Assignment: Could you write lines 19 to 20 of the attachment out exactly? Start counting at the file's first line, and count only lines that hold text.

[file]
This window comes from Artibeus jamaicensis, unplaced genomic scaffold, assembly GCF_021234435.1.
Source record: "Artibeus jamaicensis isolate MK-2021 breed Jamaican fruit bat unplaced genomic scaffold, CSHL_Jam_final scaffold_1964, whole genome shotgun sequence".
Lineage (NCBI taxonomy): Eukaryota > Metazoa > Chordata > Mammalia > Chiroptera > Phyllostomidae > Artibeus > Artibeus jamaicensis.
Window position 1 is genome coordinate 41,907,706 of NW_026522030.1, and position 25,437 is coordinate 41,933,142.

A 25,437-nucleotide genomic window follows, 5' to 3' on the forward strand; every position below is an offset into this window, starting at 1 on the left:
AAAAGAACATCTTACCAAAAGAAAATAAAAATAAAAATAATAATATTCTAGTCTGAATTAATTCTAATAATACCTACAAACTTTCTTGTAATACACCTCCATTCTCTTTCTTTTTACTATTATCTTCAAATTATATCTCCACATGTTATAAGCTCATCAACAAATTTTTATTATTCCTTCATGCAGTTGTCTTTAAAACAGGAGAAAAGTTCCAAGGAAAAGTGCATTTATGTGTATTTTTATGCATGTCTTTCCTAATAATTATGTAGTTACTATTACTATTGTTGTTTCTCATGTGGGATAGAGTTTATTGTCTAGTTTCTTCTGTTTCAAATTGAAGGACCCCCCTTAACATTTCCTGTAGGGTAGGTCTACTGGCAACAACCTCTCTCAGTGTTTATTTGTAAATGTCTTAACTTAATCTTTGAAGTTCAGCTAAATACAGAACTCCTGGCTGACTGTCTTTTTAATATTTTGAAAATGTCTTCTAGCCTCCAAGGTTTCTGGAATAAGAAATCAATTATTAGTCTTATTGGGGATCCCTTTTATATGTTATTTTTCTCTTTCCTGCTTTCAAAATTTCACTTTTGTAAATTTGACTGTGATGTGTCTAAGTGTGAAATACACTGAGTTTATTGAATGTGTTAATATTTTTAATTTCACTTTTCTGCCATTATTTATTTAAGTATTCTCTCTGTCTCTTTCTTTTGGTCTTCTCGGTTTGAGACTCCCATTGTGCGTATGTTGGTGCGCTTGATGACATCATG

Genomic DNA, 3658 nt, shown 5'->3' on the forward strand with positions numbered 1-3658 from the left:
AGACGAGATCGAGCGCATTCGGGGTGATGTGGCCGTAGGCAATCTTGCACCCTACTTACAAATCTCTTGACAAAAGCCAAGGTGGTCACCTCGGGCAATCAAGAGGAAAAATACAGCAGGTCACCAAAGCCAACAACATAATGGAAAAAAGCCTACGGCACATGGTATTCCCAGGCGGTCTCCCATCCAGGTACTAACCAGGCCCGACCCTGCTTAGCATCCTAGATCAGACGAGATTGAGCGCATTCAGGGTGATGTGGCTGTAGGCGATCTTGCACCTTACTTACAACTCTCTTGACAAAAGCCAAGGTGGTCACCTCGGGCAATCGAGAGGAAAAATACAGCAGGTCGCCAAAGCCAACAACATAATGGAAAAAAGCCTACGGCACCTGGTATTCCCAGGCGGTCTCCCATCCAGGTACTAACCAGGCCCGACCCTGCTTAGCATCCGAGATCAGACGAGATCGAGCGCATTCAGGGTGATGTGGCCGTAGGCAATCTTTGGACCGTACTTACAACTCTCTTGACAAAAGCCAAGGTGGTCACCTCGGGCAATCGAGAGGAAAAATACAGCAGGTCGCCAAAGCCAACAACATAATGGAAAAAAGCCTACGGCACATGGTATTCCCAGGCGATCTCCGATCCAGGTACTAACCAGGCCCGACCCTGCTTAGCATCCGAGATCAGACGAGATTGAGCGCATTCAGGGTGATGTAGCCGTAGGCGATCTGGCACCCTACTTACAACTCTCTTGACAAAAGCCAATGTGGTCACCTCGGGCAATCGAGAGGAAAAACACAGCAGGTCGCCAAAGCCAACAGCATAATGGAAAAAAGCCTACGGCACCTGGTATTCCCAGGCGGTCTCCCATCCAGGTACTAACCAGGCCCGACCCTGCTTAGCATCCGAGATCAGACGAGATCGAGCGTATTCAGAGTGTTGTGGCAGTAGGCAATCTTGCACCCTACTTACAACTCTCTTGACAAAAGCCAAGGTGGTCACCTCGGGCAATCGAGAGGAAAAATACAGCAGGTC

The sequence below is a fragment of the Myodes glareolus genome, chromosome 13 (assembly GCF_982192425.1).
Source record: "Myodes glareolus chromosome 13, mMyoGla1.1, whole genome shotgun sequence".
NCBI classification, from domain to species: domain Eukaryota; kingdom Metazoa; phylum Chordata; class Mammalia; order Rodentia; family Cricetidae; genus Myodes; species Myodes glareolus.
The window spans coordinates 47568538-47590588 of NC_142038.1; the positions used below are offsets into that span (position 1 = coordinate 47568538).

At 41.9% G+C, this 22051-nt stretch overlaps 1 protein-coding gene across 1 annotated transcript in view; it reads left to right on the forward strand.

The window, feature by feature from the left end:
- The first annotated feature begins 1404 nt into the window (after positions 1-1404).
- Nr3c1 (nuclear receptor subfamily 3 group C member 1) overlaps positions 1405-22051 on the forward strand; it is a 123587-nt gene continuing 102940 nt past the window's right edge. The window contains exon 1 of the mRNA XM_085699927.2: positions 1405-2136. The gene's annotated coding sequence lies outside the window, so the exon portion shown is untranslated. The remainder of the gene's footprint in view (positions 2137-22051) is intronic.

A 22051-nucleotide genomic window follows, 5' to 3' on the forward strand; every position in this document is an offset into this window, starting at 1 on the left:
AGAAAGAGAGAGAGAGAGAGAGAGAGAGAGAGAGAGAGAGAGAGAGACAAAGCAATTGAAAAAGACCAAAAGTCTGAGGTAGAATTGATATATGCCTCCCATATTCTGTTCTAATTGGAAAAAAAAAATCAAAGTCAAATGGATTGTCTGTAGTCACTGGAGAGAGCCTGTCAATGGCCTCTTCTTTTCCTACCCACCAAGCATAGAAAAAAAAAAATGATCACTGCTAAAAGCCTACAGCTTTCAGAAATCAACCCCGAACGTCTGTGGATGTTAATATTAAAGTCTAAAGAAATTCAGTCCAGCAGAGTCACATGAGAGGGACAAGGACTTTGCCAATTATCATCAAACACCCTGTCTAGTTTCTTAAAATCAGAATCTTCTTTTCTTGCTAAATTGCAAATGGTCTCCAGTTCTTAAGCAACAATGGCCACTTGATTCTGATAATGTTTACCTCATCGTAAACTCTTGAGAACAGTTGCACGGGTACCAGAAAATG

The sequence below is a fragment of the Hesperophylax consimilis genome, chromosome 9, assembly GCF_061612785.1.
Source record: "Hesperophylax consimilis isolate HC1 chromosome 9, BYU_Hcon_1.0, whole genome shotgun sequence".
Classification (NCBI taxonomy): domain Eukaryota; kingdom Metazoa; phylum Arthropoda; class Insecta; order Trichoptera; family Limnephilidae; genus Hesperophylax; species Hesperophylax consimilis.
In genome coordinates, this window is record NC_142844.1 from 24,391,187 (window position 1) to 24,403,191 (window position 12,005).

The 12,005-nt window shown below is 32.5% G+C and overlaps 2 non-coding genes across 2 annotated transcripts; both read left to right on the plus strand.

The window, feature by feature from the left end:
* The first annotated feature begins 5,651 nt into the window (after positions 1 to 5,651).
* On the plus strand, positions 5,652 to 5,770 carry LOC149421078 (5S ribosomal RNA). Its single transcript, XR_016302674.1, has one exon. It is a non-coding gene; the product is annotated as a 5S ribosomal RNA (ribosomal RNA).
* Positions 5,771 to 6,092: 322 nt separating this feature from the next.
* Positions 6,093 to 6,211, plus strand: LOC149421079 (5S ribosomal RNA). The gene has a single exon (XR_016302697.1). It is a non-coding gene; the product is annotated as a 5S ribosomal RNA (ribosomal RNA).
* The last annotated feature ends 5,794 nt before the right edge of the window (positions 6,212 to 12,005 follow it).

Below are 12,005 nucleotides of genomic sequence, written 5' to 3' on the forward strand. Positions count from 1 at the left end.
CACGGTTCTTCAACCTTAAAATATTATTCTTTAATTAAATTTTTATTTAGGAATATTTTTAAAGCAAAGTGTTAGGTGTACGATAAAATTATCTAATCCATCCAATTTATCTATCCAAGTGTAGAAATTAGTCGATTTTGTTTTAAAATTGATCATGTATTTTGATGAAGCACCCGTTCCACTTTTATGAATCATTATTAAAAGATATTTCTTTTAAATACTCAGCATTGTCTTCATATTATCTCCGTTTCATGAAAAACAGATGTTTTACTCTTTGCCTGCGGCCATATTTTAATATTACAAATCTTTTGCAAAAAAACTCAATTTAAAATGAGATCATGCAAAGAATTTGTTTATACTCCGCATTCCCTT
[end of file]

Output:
The sequence below is a fragment of the Hesperophylax consimilis genome, chromosome 9, assembly GCF_061612785.1.
Source record: "Hesperophylax consimilis isolate HC1 chromosome 9, BYU_Hcon_1.0, whole genome shotgun sequence".